Now, let’s say that, at trial, the Government proves beyond a reasonable doubt that you possessed with intent to distribute one kilo (1000 grams). That is more than the 50 grams the Government needed to prove, so you would be found guilty. The same would be true if the Government proved beyond a reasonable doubt that you possessed with intent to distribute 100 kilos (100,000 grams). That is more than the 50 grams that the Government needed to prove, so, you would be found guilty. In both cases, the punishment range is 5-40 years. When the judge is considering what sentence to give you, the law allows the judge to consider what you actually did and to give you a longer sentence if your quantity is 100 kilos than if it is 1 kilo.
Similarly, if you plead guilty to the crime of possessing with intent to distribute 50 grams or more, you would be admitting that you possessed with intent to distribute at least 50 grams. That means your punishment range is 5-40 years, but again, the judge can consider the actual amount for which you are responsible when deciding what sentence to give you between 5-40 years. This allows a judge to sentence someone whose quantity is only 1 kilo to less than someone whose quantity is 100 kilos, which is fair.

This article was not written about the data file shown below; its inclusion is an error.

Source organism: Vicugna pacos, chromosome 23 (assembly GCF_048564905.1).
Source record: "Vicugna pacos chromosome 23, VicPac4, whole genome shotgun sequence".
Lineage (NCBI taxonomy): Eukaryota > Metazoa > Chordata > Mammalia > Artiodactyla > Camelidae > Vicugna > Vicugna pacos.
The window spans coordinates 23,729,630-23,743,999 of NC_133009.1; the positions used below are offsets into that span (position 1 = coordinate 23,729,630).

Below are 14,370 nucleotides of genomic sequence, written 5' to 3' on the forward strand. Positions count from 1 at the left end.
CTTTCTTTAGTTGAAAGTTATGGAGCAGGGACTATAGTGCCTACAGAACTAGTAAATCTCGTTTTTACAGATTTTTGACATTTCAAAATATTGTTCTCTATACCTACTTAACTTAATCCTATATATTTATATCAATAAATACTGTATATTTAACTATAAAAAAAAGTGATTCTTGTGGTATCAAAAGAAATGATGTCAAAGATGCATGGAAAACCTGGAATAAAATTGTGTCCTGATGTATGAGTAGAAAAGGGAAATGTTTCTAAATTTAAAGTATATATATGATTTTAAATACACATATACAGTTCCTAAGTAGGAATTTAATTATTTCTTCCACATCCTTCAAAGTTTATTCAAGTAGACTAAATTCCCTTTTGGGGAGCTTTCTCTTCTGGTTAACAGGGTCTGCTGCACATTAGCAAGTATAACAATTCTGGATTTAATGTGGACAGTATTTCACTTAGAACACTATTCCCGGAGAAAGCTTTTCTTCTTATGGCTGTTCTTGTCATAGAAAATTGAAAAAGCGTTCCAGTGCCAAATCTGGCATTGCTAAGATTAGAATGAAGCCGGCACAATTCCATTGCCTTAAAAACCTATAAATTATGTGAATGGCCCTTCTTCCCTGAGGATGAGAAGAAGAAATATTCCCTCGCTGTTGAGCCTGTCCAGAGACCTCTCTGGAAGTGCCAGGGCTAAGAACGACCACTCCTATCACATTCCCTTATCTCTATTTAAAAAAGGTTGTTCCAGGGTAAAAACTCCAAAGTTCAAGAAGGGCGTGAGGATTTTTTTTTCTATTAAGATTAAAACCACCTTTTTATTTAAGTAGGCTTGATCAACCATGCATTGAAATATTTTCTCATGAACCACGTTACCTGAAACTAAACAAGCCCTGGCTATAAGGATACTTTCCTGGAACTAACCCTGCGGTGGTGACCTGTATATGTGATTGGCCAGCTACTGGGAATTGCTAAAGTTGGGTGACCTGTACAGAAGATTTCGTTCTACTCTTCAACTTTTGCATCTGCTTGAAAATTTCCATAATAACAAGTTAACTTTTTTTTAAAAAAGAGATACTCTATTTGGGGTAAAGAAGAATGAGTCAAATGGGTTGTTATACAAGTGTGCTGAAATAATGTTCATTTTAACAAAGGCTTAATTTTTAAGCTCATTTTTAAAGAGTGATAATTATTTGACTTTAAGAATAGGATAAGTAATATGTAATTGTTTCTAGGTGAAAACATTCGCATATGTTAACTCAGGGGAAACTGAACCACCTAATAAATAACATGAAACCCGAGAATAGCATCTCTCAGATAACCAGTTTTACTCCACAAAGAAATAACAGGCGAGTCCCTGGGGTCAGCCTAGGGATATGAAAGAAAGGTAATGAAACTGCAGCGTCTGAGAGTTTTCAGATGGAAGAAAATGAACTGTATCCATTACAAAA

This example explains why the crime amount is different from the drug amount for purposes of the Federal Sentencing Guidelines. The crime amount tells you what the Government must prove for a conviction and what the punishment range will be. The Sentencing Guidelines amount is the true amount for which the law considers someone responsible, and it is used to determine what someone’s Sentencing Guideline range will be.
Can Someone Be Responsible For More Drugs Than What They Are “Caught With”?
I am often asked whether someone can be responsible for more drugs than what they had when they were caught or more than what law enforcement found when they executed a search warrant. The answer is, “Yes.” In fact, this happens a lot in federal drug cases. There are many different situations in which this can happen. Below, I describe some of the most common ones.
Responsibility Based On a Person’s Role.
In drug organizations, or even individual transactions, multiple people can be involved, and they may have very different roles. Some roles may make a person responsible for the transaction or the quantity, even though that role never involved touching, or even seeing, the drugs.